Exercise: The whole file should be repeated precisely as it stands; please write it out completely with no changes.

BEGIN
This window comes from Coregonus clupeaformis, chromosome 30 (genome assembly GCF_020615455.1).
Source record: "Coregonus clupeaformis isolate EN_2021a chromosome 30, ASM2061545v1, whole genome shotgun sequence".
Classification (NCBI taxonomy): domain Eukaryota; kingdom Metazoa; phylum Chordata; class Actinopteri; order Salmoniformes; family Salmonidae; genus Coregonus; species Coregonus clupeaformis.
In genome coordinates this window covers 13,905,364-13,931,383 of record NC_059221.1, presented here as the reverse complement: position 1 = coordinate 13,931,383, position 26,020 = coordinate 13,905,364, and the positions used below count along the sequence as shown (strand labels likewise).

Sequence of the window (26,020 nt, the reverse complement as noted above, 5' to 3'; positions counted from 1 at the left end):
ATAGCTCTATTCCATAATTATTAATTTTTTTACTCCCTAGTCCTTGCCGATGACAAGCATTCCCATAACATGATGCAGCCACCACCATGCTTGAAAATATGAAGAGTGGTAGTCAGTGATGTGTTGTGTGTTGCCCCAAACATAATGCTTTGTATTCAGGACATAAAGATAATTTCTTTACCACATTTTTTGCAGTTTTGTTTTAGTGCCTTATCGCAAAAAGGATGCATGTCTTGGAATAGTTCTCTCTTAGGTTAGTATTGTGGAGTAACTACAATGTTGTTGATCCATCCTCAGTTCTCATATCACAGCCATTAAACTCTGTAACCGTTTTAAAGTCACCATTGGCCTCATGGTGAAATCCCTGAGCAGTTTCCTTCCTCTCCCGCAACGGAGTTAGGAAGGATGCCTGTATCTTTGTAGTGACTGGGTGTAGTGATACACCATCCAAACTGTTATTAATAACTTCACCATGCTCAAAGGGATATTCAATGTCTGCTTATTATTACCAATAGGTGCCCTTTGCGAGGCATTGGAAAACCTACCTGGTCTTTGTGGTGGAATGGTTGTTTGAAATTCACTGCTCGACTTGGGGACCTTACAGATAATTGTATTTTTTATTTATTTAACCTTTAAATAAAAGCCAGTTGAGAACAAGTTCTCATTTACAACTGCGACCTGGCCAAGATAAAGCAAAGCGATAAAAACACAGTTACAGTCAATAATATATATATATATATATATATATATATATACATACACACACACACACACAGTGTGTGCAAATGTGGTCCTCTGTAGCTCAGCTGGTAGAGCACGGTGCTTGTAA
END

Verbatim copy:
This window comes from Coregonus clupeaformis, chromosome 30 (genome assembly GCF_020615455.1).
Source record: "Coregonus clupeaformis isolate EN_2021a chromosome 30, ASM2061545v1, whole genome shotgun sequence".
Classification (NCBI taxonomy): domain Eukaryota; kingdom Metazoa; phylum Chordata; class Actinopteri; order Salmoniformes; family Salmonidae; genus Coregonus; species Coregonus clupeaformis.
In genome coordinates this window covers 13,905,364-13,931,383 of record NC_059221.1, presented here as the reverse complement: position 1 = coordinate 13,931,383, position 26,020 = coordinate 13,905,364, and the positions used below count along the sequence as shown (strand labels likewise).

Sequence of the window (26,020 nt, the reverse complement as noted above, 5' to 3'; positions counted from 1 at the left end):
ATAGCTCTATTCCATAATTATTAATTTTTTTACTCCCTAGTCCTTGCCGATGACAAGCATTCCCATAACATGATGCAGCCACCACCATGCTTGAAAATATGAAGAGTGGTAGTCAGTGATGTGTTGTGTGTTGCCCCAAACATAATGCTTTGTATTCAGGACATAAAGATAATTTCTTTACCACATTTTTTGCAGTTTTGTTTTAGTGCCTTATCGCAAAAAGGATGCATGTCTTGGAATAGTTCTCTCTTAGGTTAGTATTGTGGAGTAACTACAATGTTGTTGATCCATCCTCAGTTCTCATATCACAGCCATTAAACTCTGTAACCGTTTTAAAGTCACCATTGGCCTCATGGTGAAATCCCTGAGCAGTTTCCTTCCTCTCCCGCAACGGAGTTAGGAAGGATGCCTGTATCTTTGTAGTGACTGGGTGTAGTGATACACCATCCAAACTGTTATTAATAACTTCACCATGCTCAAAGGGATATTCAATGTCTGCTTATTATTACCAATAGGTGCCCTTTGCGAGGCATTGGAAAACCTACCTGGTCTTTGTGGTGGAATGGTTGTTTGAAATTCACTGCTCGACTTGGGGACCTTACAGATAATTGTATTTTTTATTTATTTAACCTTTAAATAAAAGCCAGTTGAGAACAAGTTCTCATTTACAACTGCGACCTGGCCAAGATAAAGCAAAGCGATAAAAACACAGTTACAGTCAATAATATATATATATATATATATATATATATATACATACACACACACACACACAGTGTGTGCAAATGTGGTCCTCTGTAGCTCAGCTGGTAGAGCACGGTGCTTGTAA